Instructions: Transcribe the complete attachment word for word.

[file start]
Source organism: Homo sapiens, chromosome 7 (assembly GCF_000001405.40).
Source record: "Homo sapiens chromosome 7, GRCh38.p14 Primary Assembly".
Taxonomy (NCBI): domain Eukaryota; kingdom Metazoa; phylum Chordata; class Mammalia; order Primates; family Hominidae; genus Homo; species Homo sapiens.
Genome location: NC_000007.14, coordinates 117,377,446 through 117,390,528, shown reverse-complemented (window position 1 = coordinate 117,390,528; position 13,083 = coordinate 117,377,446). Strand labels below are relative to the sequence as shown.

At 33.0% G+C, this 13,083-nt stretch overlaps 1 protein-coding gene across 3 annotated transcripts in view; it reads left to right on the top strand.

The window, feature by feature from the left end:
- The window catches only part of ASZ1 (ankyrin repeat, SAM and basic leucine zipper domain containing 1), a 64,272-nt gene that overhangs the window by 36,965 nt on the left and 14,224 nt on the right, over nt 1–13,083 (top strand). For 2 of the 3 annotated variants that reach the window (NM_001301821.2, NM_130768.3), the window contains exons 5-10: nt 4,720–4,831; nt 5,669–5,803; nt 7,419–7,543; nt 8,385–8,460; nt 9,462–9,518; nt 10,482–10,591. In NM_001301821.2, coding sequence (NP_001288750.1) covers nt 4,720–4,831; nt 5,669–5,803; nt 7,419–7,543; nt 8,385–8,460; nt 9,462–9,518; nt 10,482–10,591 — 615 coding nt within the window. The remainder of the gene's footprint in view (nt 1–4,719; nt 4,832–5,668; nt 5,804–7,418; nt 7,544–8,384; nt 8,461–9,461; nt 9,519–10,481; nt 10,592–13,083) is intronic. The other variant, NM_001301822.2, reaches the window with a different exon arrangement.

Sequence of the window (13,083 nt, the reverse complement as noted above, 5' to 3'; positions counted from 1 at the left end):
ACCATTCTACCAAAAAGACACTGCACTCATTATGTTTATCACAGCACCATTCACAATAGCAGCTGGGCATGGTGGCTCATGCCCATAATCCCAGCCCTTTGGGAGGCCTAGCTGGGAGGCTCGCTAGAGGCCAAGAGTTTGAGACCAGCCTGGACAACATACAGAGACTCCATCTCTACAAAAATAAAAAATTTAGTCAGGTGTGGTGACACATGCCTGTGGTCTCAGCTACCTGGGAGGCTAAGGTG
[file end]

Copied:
Source organism: Homo sapiens, chromosome 7 (assembly GCF_000001405.40).
Source record: "Homo sapiens chromosome 7, GRCh38.p14 Primary Assembly".
Taxonomy (NCBI): domain Eukaryota; kingdom Metazoa; phylum Chordata; class Mammalia; order Primates; family Hominidae; genus Homo; species Homo sapiens.
Genome location: NC_000007.14, coordinates 117,377,446 through 117,390,528, shown reverse-complemented (window position 1 = coordinate 117,390,528; position 13,083 = coordinate 117,377,446). Strand labels below are relative to the sequence as shown.

At 33.0% G+C, this 13,083-nt stretch overlaps 1 protein-coding gene across 3 annotated transcripts in view; it reads left to right on the top strand.

The window, feature by feature from the left end:
- The window catches only part of ASZ1 (ankyrin repeat, SAM and basic leucine zipper domain containing 1), a 64,272-nt gene that overhangs the window by 36,965 nt on the left and 14,224 nt on the right, over nt 1–13,083 (top strand). For 2 of the 3 annotated variants that reach the window (NM_001301821.2, NM_130768.3), the window contains exons 5-10: nt 4,720–4,831; nt 5,669–5,803; nt 7,419–7,543; nt 8,385–8,460; nt 9,462–9,518; nt 10,482–10,591. In NM_001301821.2, coding sequence (NP_001288750.1) covers nt 4,720–4,831; nt 5,669–5,803; nt 7,419–7,543; nt 8,385–8,460; nt 9,462–9,518; nt 10,482–10,591 — 615 coding nt within the window. The remainder of the gene's footprint in view (nt 1–4,719; nt 4,832–5,668; nt 5,804–7,418; nt 7,544–8,384; nt 8,461–9,461; nt 9,519–10,481; nt 10,592–13,083) is intronic. The other variant, NM_001301822.2, reaches the window with a different exon arrangement.

Sequence of the window (13,083 nt, the reverse complement as noted above, 5' to 3'; positions counted from 1 at the left end):
ACCATTCTACCAAAAAGACACTGCACTCATTATGTTTATCACAGCACCATTCACAATAGCAGCTGGGCATGGTGGCTCATGCCCATAATCCCAGCCCTTTGGGAGGCCTAGCTGGGAGGCTCGCTAGAGGCCAAGAGTTTGAGACCAGCCTGGACAACATACAGAGACTCCATCTCTACAAAAATAAAAAATTTAGTCAGGTGTGGTGACACATGCCTGTGGTCTCAGCTACCTGGGAGGCTAAGGTG